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In Teaching Online, Educators Learn as They Go


Wylona Rogers teaches students attending a class in-person as well as students attending virtually at Driggers Elementary School, Monday, Feb. 8, 2021, in San Antonio. (AP Photo/Eric Gay)
In Teaching Online, Educators Learn as They Go
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School districts around the United States were not ready for online learning when the coronavirus health crisis hit – and it affected students.

Research on test scores over the past year suggests that students’ learning slowed down. A study by the Center for Reinventing Public Education (CRPE) pointed to school closures and the switch to remote learning as likely reasons for the problem.

Lawmakers and parents have said the return to in-person classes is important for this school year. But education experts say online classes are here to stay and that students need to know how to learn online to be prepared for college and the workforce.

Christine Pitts is an education expert with CRPE. She said that it is hard to judge the effectiveness of last year’s remote learning. Many school districts had to make a quick change to remote classes during the health crisis and were not prepared.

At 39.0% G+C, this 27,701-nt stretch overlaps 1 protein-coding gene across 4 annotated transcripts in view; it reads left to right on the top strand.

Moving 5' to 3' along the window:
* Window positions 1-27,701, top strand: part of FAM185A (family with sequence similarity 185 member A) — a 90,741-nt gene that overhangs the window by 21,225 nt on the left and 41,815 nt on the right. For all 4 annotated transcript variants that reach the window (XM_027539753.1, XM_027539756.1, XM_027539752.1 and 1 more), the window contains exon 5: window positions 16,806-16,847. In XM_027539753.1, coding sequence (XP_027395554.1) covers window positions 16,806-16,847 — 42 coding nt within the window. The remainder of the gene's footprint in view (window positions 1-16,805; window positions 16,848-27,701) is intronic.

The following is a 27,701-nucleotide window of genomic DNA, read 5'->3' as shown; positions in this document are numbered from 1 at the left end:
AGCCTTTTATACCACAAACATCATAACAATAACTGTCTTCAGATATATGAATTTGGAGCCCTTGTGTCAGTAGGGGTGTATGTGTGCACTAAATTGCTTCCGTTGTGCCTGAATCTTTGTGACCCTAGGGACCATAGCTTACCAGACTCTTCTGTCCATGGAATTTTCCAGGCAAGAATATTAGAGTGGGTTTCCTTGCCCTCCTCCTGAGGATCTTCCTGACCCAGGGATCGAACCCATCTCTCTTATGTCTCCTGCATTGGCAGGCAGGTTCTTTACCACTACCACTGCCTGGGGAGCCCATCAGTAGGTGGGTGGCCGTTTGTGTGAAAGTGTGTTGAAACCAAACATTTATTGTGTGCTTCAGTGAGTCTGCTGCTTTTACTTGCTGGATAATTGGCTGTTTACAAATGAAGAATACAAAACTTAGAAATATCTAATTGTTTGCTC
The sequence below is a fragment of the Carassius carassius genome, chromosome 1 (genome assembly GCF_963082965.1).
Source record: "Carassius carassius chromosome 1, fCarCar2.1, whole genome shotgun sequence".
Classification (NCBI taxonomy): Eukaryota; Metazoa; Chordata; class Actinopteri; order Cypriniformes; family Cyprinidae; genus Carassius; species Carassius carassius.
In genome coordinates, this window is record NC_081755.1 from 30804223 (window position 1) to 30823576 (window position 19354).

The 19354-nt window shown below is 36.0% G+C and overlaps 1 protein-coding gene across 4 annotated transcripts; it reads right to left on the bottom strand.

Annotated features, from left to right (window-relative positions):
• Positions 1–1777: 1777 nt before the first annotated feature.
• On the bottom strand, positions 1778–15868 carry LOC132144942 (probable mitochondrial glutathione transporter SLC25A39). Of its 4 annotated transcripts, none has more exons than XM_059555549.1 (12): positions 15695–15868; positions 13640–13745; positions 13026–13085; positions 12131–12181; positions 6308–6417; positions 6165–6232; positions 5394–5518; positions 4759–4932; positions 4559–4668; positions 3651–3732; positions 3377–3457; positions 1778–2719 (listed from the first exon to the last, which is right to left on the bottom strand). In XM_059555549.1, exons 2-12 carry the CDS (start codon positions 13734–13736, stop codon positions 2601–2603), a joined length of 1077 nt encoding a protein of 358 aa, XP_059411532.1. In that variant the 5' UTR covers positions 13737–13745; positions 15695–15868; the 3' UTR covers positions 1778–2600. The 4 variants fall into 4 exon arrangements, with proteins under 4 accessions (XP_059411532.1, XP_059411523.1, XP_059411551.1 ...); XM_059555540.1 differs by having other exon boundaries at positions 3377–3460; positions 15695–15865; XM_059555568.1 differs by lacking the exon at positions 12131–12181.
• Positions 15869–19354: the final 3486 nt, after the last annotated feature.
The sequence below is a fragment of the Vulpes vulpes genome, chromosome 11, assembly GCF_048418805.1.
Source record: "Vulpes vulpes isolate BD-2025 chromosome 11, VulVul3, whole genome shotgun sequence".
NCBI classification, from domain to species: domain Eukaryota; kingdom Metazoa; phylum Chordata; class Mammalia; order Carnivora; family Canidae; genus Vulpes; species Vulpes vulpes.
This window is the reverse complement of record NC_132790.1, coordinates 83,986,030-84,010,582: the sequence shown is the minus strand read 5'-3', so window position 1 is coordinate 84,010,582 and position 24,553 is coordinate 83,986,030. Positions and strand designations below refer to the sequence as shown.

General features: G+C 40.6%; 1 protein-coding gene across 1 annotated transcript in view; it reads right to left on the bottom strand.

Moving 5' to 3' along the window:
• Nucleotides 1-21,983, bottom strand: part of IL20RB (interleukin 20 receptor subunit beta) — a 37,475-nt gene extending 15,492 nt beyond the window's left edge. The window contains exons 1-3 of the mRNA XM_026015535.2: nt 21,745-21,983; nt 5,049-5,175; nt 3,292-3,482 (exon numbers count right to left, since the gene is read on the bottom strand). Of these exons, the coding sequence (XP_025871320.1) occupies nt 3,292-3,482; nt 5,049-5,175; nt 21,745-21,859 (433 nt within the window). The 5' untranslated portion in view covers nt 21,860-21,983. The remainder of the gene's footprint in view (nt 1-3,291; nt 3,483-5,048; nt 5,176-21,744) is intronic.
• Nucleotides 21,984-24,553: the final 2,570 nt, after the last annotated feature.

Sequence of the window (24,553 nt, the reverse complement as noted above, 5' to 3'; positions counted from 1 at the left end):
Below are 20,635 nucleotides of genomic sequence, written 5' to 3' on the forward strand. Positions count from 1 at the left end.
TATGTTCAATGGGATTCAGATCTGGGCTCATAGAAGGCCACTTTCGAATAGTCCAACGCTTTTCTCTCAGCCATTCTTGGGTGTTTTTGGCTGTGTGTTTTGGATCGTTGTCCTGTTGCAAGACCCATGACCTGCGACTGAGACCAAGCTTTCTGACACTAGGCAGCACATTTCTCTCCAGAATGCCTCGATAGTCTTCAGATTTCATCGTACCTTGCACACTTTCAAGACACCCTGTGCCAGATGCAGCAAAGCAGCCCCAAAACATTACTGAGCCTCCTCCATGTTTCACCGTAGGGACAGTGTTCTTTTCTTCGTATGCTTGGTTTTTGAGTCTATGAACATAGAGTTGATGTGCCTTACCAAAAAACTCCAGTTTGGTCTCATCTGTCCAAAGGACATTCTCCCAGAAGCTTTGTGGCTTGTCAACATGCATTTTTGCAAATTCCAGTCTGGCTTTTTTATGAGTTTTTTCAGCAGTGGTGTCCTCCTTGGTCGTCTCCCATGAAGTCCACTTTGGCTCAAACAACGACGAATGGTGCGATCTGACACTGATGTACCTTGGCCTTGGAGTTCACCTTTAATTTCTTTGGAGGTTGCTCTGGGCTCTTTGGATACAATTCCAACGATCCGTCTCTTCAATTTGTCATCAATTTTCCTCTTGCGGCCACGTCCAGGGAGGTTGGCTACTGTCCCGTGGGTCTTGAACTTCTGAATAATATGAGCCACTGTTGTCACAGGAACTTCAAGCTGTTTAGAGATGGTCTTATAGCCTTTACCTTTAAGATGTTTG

“We know that virtual learning is not going to go away in a post-COVID world,” Pitts said. “But we also know that it cannot be the same as emergency learning.”

Pitts said there is little research on how to structure online classes. She said few education researchers have looked at online teaching methods at the kindergarten through 12th grade level.

“Not having that evidence makes it really hard for systems leaders, for teachers, for superintendents to make those decisions about how to design remote learning moving forward,” Pitts said.

Educators do have some research about how to structure online learning.

For example, research suggests that children learn better when they can physically move around. Online classes could support this kind of behavior by asking students to take walks or do activities away from the computer, argued Katie Taylor in the publication The Conversation. She is a professor of learning sciences and human development at the University of Washington.

Learning the best methods for online teaching has taken some time, said Judy Perez. She is an educator with 20 years of experience in online education at the kindergarten through 12th grade level. She is also the head of iLearn Collaborative in Colorado. It is a non-profit organization that trains teachers in online teaching methods.

Colorado passed a law in 2007 that expanded online and hybrid classes in the state. Hybrid classes mix online and in-person instruction.

Perez began teaching virtual instruction in 2001 when “we didn’t know what we were doing. We were just trying to figure out, how do we teach in this space?”

But over time, she and other experts were able to develop training methods and measure student performance in online classrooms.